In the last week I have had two people become extremely confused about where they were and what they should have been doing. I don’t mean they were suffering from dementia and couldn’t figure out whether to have their shoes on or not. I’m talking about the understanding of where they were physically and what was needed to get them to their goal. And the problem wasn’t as simple as, “My goal is to run at pace X for Y,” but far more complicated.
For example, one lady came to me complaining about a variety of things. These things included not being able to squat, weak glutes, and her feet hurting if she ran more than two kilometers at a time. These were all her words that she said to me over the phone. And then the next thing out of her mouth was that she wanted to run a fast half marathon and she wanted me to check over her running form and suggest a pair of shoes that might stop her feet from hurting.
In my head I got an instant image of that Heath Ledger meme as the Joker where he says, “Not sure if serious.” I mean, your feet your hurt after a few minutes of running and you think an appropriate goal right now is to run for an hour and a half? We could just speed up the process and I could just hit your feet with a bat right now if your goal is to end up with really sore feet.
This was only a few days after another runner came to me who was honestly a complete mess – with an asymmetrical stride pattern, a body that was dysfunctional in just about every way I could measure, and a sore calf. Somehow the calf was the real problem and that was what her team was focused on fixing. They thought her calf was what was holding her back from running 80km/week.
Never mind that she couldn’t even breathe properly, and no, that’s not an exaggeration. Never mind that she had nearly zero movement to one side and about fifty percent of what she should have had the other way. It must be the calf.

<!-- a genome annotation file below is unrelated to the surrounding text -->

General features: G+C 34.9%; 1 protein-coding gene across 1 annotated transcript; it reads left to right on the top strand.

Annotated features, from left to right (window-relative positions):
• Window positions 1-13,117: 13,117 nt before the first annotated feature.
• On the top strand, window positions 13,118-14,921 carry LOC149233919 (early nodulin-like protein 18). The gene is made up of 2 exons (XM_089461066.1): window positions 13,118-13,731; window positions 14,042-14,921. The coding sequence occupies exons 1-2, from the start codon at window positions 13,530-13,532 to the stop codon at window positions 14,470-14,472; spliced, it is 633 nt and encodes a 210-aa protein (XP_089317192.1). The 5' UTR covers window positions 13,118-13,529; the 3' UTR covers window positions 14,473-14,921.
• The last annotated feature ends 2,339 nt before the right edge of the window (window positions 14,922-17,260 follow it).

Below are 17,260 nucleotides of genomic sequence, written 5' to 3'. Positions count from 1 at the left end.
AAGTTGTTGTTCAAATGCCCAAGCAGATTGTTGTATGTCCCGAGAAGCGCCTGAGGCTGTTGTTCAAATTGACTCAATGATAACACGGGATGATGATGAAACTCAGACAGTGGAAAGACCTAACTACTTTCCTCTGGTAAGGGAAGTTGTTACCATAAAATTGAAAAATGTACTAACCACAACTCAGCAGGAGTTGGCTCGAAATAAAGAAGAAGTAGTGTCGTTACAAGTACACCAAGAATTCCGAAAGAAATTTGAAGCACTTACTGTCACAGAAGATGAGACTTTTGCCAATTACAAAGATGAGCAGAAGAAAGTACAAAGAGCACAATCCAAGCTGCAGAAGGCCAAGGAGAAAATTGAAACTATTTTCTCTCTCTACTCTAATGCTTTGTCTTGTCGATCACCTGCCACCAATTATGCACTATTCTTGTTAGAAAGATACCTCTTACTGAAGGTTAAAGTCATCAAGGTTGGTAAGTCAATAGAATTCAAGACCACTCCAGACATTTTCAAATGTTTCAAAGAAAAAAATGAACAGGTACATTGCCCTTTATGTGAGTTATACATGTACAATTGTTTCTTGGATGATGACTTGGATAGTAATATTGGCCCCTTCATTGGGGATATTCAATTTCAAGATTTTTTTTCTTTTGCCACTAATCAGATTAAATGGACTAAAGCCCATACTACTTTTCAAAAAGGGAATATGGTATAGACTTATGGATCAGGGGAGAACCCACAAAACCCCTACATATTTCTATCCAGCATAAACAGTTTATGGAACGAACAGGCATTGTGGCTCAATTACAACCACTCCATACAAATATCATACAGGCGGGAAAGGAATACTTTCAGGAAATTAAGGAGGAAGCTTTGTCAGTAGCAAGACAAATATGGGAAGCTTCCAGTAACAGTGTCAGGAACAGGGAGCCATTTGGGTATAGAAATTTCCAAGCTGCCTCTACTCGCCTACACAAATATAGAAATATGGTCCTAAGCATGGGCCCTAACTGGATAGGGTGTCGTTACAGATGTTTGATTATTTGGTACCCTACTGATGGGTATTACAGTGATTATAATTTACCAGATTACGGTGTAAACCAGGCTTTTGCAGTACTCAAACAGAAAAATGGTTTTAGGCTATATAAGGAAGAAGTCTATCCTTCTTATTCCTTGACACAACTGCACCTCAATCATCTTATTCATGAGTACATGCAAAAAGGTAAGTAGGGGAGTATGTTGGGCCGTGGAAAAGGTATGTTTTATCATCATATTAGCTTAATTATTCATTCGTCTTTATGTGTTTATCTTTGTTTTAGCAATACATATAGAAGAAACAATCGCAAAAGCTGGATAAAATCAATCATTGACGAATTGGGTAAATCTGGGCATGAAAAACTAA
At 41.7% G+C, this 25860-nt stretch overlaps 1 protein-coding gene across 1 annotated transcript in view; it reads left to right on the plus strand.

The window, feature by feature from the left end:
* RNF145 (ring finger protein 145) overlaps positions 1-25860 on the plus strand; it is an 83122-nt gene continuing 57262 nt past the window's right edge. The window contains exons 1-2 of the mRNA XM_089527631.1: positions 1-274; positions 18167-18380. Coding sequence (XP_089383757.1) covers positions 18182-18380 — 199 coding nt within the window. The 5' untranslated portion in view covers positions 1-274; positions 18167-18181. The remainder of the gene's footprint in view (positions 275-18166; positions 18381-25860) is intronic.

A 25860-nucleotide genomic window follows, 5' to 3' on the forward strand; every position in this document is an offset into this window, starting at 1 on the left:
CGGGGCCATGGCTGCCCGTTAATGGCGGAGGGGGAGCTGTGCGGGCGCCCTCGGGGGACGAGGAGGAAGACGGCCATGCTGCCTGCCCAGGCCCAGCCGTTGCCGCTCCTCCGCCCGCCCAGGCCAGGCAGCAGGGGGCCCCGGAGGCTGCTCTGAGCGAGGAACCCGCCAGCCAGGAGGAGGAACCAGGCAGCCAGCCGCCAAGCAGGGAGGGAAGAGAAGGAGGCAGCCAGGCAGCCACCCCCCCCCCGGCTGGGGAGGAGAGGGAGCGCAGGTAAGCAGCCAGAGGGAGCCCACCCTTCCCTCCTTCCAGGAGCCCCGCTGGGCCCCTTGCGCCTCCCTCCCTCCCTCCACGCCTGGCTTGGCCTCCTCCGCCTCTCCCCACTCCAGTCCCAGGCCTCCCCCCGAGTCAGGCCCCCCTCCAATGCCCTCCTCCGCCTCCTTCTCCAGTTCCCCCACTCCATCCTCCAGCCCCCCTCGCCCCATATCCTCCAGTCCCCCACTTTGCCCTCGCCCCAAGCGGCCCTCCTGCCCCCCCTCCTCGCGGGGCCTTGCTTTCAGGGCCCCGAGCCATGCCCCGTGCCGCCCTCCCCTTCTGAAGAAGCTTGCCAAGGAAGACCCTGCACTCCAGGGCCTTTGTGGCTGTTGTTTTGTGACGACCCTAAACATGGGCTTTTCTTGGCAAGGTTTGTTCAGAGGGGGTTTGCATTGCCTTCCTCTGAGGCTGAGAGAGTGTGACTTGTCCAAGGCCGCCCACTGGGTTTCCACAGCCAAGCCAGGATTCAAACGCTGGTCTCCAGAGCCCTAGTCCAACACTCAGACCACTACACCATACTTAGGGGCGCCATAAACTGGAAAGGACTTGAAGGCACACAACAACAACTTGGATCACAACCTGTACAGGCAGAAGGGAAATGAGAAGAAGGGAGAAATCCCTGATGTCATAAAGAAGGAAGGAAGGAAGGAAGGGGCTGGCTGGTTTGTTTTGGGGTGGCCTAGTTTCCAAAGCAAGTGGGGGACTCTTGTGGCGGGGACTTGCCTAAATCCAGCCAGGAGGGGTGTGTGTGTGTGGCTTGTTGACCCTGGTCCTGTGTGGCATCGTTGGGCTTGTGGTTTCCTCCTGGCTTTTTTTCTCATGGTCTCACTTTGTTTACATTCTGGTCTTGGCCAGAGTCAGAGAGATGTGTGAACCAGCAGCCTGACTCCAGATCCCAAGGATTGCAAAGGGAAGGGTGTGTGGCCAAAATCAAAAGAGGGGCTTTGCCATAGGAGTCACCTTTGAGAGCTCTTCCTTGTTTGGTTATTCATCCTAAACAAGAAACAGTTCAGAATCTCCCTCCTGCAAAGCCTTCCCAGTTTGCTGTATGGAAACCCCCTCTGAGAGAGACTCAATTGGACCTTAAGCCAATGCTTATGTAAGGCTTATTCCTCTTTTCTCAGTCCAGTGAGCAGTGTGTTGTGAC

People often come through the door with a goal that is performance related. But the fix isn’t fitness or performance related. It’s health related. If you have a bulged disc, then you don’t get to have a performance goal until you have fixed your health problem. If your feet are so dysfunctional that you can’t stand being on them for any length of time without them hurting, then you have a health problem, too. And if you can’t breathe, and your entire body is locked up in an effort to help you get life-giving oxygen, then you most certainly don’t get to have a performance goal until you learn how to get some oxygen into your body in a way that won’t cripple you.
Another recent client had to hold her breath while walking because her shoulder hurt so badly. Holding your breath makes everything tight and creates more stability. But this lady, while being unable to walk pain free, decided a good way to spend her weekends was doing three hours of archery on a single day. You know, with the shoulder that was so painful she couldn’t walk. Because pulling on a bow string hundreds of times with a shoulder than can’t even stablise itself while walking is a good idea.
Before we can be a specialized human, like an athlete, we must first be a human being. That means we should be able to twist, bend, squat, move pain free, and be in good general health. Human being, before human doing. That means that if you can’t walk without pain you don’t get to think about running fast. It means that if you can’t walk with your feet pointing straight ahead that you don’t get to worry about how heavy you can squat. And it certainly means if you can’t display normal ranges of motion you don’t get to worry about lifting heavy.